American Bumblebee Facing Extinction In Canada According To York University Study

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Photo courtesy of York University

The American Bumblebee is facing imminent extinction in Canada, according to a study led by York University published in the Journal of Insect Conservation on April 17.

The study found the species to be critically endangered, which is considered the highest and most at-risk classification before extinction. A number of bumblebee species are declining across North America and the pollinators are necessary to grow Canadian crops such as apples, tomatoes and legumes as well as many trees, shrubs and wildflowers. The researchers assessed the extinction risk of the American Bumblebee to be higher than a federal advisory committee’s most recent assessment, which placed the species’ extinction risk at special concern. Researchers found that the American Bumblebee’s area of occurrence has gone down by about 70 per cent and its relative abundance decreased by 89 per cent between 2007 and 2016 compared to 1907 to 2006.

“This species is at risk of extinction and it’s currently not protected in any way despite the drastic decline,” said assistant professor Sheila Colla, an expert in bees and endangered species in York’s Faculty of Environmental Studies, who co-authored and helped design the study. “Now that we have assessed the extent of the decline and located where the remaining populations are, we can look more closely at threats and habitat requirements to design an effective conservation management plan so that this species does not disappear from Canada forever.”

Colla has studied bumblebees in Southern Ontario since the mid-2000s. This study relies on the annual data that she and her fellow researchers have collected as well as data from Southern Ontario gathered in the citizen science program, Bumble Bee Watch, in which volunteers submit bumblebee photos through a website or phone app for experts to identify.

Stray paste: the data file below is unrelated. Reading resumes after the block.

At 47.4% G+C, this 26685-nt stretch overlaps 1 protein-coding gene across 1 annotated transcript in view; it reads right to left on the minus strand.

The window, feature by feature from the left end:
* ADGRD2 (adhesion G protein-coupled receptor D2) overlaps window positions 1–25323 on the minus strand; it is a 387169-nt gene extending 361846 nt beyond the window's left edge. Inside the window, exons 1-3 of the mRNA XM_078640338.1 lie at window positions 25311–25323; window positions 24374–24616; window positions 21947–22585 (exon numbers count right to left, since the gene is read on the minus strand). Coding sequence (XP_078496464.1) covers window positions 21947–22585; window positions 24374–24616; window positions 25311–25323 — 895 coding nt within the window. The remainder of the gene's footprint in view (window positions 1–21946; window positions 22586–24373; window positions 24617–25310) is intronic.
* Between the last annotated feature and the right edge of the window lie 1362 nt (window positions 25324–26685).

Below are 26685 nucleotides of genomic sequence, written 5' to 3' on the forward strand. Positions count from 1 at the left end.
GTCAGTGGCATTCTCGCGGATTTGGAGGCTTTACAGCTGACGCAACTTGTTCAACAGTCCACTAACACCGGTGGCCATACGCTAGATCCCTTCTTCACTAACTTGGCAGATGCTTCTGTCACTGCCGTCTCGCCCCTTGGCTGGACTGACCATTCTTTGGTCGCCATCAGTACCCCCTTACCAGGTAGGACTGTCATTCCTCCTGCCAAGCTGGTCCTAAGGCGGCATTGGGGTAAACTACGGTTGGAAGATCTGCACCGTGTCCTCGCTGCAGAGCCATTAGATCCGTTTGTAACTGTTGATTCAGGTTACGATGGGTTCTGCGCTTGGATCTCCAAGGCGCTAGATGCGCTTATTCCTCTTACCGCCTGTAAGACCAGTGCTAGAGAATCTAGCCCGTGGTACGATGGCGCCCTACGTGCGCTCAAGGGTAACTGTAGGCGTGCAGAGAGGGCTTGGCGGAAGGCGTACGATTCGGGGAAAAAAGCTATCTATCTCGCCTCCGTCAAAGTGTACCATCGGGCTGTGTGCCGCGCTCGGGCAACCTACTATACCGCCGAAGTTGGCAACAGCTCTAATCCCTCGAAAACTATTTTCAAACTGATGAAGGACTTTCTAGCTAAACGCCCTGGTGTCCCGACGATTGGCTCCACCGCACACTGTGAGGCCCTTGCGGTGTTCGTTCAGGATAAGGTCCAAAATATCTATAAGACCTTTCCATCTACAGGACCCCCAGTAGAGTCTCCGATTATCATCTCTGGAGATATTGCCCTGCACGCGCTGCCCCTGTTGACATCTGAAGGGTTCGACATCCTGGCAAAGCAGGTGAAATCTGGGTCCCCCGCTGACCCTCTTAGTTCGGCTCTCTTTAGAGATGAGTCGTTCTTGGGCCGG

The team also used the Bumble Bees of North America database to obtain records of bumblebee species in Ontario and Quebec dating back to the late-1800s and their own field survey work to evaluate the status of the species within its Canadian range, using the globally-recognized International Union for the Conservation of Nature (IUCN) Red List assessment criteria. The study’s research team was led by Colla’s doctoral student Victoria MacPhail and a scientist from the University of Vermont.

“This bumblebee species now has a reduced overall range,” MacPhail said. “It used to stretch from Windsor to Toronto, and all the way to Ottawa and into the Quebec area, but it is now only found in some core areas and has experienced a 37 per cent decrease in overall range.”

MacPhail said the species is now a rare sighting in Toronto, adding that you’d have to catch 1,000 bumblebees to find four of the species compared to finding 37 bees in the past. The study aligns with Colla’s previous findings about the critically endangered Rusty-patched Bumblebee, which has not been seen in Canada for about 10 years and declined toward extinction without receiving protection or conservation management.

“The American bumblebee is still found in areas throughout its Canadian range,” Colla said, “and immediate action may save it from the same fate as the Rusty-patched Bumblebee.”

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